If there’s anyone qualified to speak about the effects of decriminalizing, legalizing, and commercializing cannabis, it’s Marc Vasquez.
The retired police chief from Erie, Colo., was one of the guest speakers at the Cannabis Legalization: What it Means for Local Governments seminar held in Fort Langley on April 26.
The seminar happened on the day the province of B.C. began to make way for legalized recreational marijuana by setting new rules for retail stores and establishing a new penalty for drug-impaired driving.
Public Safety Minister Mike Farnworth confirmed the age limit for buying recreational marijuana in B.C. will be 19, and the province’s Liquor Distribution Branch will control wholesale distribution of cannabis products for sale.
The B.C. rules reflect federal legislation, limiting adults to possession of no more than 30 grams in any public place. Adults will also be allowed to grow up to four cannabis plants per household, but they must not be visible from public places and will not be allowed in homes used as daycares.
Vasquez has seen, firsthand, the implementation of legalized marijuana.
He is one of the leading authorities on the legalization of marijuana in Colorado, and served in the state’s law enforcement for four decades.
In 2011 Vasquez became the first chief of investigations for the newly created Medical Marijuana Enforcement Division and assisted in developing Colorado’s Legalization of Marijuana and the Impact on Public Safety programs.
“We went through a progression where it was decriminalized (in 2000), ultimately legalized, and then one step further, commercialized where we started out in 2011 with the commercialization of medical marijuana, both the cultivation of marijuana and the distribution through medical marijuana centres… retail stores, from about 2011 to about 2014,” Vasquez said.
“Then in 2014, Colorado started the first recreational retail stores.”
The legal sale of recreational pot changed the way policing was done in Colorado, Vasquez explained.
“In Colorado it’s kind of complicated because there are different layers of legalization. We have the commercial medical, the commercial recreational, but on parallel tracks you also have caregivers who are still able to grow marijuana for patients in non-commercial settings. And also, anyone 21 and over can grow up to six marijuana plants by virtue of the fact they are 21 or over.”
That, Vasquez said, has spawned “co-op growth” where groups of people create community gardens of sorts to grow the plants.
“For law enforcement, it became very complicated and very confusing trying to determine, ‘Is this a legal grow? Is this an illegal grow? That type of thing.’”
That’s because people outside the state, where marijuana remains illegal, were renting homes in Colorado, cultivating pot, and then shipping it out of state for profit.
“It really became more of a resource-intensive endeavour for local law enforcement to try to figure out what they’re dealing with as far as these grows and marijuana being cultivated, ” Vasquez said.
Vasquez said pot usage spiked in Colorado “pretty much across the board” once the state made it legal four years ago.
“What we’ve also seen is the increase of abuse in other substances, such as opioids, heroin, cocaine, and alcohol,” he added. “We didn’t see a decrease in some of those other substances, we actually saw an increase.”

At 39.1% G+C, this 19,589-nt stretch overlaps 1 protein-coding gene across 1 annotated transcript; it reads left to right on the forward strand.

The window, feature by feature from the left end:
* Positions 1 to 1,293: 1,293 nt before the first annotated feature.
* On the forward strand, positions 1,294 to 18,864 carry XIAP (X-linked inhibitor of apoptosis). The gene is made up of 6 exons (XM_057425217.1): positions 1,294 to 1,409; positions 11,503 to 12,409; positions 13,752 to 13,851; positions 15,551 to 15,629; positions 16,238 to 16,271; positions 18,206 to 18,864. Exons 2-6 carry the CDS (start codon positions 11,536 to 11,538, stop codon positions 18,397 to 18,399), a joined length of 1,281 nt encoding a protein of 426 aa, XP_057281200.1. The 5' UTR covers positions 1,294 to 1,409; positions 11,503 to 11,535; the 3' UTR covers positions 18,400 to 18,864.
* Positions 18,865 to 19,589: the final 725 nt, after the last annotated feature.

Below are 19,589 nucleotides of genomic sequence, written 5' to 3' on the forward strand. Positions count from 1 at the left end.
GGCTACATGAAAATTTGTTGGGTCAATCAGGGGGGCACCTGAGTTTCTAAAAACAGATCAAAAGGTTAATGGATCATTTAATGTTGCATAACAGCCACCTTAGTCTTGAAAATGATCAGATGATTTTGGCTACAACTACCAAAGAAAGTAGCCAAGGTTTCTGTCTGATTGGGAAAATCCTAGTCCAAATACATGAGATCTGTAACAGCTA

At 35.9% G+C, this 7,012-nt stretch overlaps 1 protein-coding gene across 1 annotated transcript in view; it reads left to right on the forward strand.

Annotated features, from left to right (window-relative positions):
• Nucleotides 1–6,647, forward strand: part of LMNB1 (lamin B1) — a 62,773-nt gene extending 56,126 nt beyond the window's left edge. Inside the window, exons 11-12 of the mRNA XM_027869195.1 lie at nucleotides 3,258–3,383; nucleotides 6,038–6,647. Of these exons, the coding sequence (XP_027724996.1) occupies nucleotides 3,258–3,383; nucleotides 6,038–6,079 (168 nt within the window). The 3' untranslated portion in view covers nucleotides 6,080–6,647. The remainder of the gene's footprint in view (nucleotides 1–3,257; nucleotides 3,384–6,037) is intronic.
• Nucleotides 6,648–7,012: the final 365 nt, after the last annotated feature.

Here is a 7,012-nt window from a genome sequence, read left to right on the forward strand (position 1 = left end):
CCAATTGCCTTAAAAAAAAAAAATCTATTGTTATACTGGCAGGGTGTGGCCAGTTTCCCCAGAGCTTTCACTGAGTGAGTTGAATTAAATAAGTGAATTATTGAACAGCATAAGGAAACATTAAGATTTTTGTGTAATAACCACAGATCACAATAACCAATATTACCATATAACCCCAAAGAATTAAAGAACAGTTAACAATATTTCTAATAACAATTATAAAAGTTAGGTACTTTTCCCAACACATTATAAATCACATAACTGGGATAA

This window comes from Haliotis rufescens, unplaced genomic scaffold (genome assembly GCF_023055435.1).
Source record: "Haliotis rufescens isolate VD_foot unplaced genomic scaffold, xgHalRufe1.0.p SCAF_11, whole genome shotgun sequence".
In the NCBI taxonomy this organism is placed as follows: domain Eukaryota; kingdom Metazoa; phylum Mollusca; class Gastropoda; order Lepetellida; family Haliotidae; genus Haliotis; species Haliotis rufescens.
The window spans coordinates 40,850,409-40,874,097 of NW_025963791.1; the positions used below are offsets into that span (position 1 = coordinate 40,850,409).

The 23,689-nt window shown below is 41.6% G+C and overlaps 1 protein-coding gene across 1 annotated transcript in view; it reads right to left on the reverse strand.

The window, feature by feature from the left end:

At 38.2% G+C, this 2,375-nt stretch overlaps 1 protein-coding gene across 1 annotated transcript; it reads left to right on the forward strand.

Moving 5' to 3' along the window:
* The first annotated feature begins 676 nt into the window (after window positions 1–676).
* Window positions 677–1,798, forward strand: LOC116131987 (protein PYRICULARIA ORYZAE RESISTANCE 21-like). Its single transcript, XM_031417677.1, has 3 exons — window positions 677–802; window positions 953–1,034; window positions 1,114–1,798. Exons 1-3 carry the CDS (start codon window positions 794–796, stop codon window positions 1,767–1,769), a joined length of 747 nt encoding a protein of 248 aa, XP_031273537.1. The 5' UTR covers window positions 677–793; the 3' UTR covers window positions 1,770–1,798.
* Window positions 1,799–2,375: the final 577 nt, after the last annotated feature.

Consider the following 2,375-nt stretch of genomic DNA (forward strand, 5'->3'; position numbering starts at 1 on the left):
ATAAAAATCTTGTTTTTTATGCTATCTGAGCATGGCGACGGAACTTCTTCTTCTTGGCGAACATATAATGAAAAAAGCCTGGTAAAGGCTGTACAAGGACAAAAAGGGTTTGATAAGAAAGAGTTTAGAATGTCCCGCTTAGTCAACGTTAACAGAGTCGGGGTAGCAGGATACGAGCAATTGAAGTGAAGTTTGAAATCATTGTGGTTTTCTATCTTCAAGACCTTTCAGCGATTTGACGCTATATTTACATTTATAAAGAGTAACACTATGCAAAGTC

That said, Vasquez is reluctant to call marijuana a “gateway drug.”
“If you talk to someone who is using or abusing other substances… virtually all of those folks have or (currently) use marijuana,” Vasquez said.
For B.C. municipalities facing the eventuality of legal marijuana, Vasquez advises they do their homework.
“What’s really important to do is collect data,” he said.
“You are going to be asked this question early and often: ‘What has the impact of marijuana legalization been in your community?’ Colorado is still struggling in collecting accurate data to determine what we are seeing in increases and decreases in marijuana use by youth, impaired driving, crime… I would advise municipalities to start (collecting data) right away because they’ll want a baseline for pre-legalization as compared to post-legalization.”
Municipalities will also have to be prepared for complaints for such things as noxious odours and public consumption, and Vasquez believes that’s better handled by policing it through municipal code enforcement.
Locally, City of Langley Mayor Ted Schaffer said the City is waiting for more information from the provincial government before moving forward with any kinds of bylaws and legislation.
“It’s still in the hands of staff,” Schaffer said. “We as a council haven’t had any discussions on the subject. That’s the bottom line.”
Senior advisor to Township council Bill Storie said the legalization of marijuana remains “convoluted” at this stage.
“The federal government says one thing, the province says what they’re looking for and it’ll be up to the municipalities with downloading, to try to monitor these things,” Storie said.
Dispensaries aren’t permitted anywhere in the Township under current zoning. Whether this situation will change “will be a council decision down the road,” Storie said.
“At the present time, if you came to the Township and said, ‘I want to open up a dispensary, we would tell you no. It’s not a permitted use.”
Storie predicted that, once cannabis legalization is passed on either July 1 or sometime after that federally targeted date, it will be “difficult for the province to figure out what their system is going to look like and then everything else will be downloaded to the municipalities.”